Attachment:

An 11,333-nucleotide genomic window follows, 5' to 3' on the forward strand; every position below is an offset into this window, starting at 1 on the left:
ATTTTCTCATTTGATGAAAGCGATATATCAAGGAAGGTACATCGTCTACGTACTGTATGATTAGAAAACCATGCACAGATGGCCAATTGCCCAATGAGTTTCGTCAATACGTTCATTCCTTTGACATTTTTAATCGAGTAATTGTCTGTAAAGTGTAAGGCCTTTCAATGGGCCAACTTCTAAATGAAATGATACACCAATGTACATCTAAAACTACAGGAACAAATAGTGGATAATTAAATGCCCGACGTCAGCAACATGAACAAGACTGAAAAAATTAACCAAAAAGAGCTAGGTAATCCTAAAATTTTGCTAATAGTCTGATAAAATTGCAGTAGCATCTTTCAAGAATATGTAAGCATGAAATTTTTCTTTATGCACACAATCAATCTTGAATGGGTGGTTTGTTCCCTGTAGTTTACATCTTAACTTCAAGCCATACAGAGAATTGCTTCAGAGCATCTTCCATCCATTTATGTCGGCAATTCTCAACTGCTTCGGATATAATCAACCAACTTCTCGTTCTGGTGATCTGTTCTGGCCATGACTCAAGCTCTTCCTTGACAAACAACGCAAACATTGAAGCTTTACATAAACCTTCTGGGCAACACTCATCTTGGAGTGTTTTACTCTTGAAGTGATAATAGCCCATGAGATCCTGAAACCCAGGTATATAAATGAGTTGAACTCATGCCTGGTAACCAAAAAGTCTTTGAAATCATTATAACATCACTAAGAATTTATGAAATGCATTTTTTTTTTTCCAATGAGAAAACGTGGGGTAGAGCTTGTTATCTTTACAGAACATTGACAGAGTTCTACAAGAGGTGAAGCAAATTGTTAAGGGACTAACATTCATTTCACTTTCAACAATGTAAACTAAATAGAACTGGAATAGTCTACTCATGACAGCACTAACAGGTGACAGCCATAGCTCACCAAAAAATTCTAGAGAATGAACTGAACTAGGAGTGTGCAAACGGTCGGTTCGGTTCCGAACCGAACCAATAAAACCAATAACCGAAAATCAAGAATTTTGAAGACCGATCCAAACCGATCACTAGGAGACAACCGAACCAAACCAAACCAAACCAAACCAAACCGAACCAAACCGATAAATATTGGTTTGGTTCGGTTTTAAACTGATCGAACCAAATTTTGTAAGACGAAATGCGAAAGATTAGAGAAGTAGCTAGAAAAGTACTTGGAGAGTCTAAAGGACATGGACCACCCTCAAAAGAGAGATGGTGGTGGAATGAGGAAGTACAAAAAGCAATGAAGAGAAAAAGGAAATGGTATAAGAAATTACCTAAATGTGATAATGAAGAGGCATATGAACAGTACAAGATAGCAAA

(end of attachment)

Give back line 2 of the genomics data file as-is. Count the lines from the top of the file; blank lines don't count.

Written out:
ATTTTCTCATTTGATGAAAGCGATATATCAAGGAAGGTACATCGTCTACGTACTGTATGATTAGAAAACCATGCACAGATGGCCAATTGCCCAATGAGTTTCGTCAATACGTTCATTCCTTTGACATTTTTAATCGAGTAATTGTCTGTAAAGTGTAAGGCCTTTCAATGGGCCAACTTCTAAATGAAATGATACACCAATGTACATCTAAAACTACAGGAACAAATAGTGGATAATTAAATGCCCGACGTCAGCAACATGAACAAGACTGAAAAAATTAACCAAAAAGAGCTAGGTAATCCTAAAATTTTGCTAATAGTCTGATAAAATTGCAGTAGCATCTTTCAAGAATATGTAAGCATGAAATTTTTCTTTATGCACACAATCAATCTTGAATGGGTGGTTTGTTCCCTGTAGTTTACATCTTAACTTCAAGCCATACAGAGAATTGCTTCAGAGCATCTTCCATCCATTTATGTCGGCAATTCTCAACTGCTTCGGATATAATCAACCAACTTCTCGTTCTGGTGATCTGTTCTGGCCATGACTCAAGCTCTTCCTTGACAAACAACGCAAACATTGAAGCTTTACATAAACCTTCTGGGCAACACTCATCTTGGAGTGTTTTACTCTTGAAGTGATAATAGCCCATGAGATCCTGAAACCCAGGTATATAAATGAGTTGAACTCATGCCTGGTAACCAAAAAGTCTTTGAAATCATTATAACATCACTAAGAATTTATGAAATGCATTTTTTTTTTTCCAATGAGAAAACGTGGGGTAGAGCTTGTTATCTTTACAGAACATTGACAGAGTTCTACAAGAGGTGAAGCAAATTGTTAAGGGACTAACATTCATTTCACTTTCAACAATGTAAACTAAATAGAACTGGAATAGTCTACTCATGACAGCACTAACAGGTGACAGCCATAGCTCACCAAAAAATTCTAGAGAATGAACTGAACTAGGAGTGTGCAAACGGTCGGTTCGGTTCCGAACCGAACCAATAAAACCAATAACCGAAAATCAAGAATTTTGAAGACCGATCCAAACCGATCACTAGGAGACAACCGAACCAAACCAAACCAAACCAAACCAAACCGAACCAAACCGATAAATATTGGTTTGGTTCGGTTTTAAACTGATCGAACCAAATTTTGTAAGACGAAATGCGAAAGATTAGAGAAGTAGCTAGAAAAGTACTTGGAGAGTCTAAAGGACATGGACCACCCTCAAAAGAGAGATGGTGGTGGAATGAGGAAGTACAAAAAGCAATGAAGAGAAAAAGGAAATGGTATAAGAAATTACCTAAATGTGATAATGAAGAGGCATATGAACAGTACAAGATAGCAAA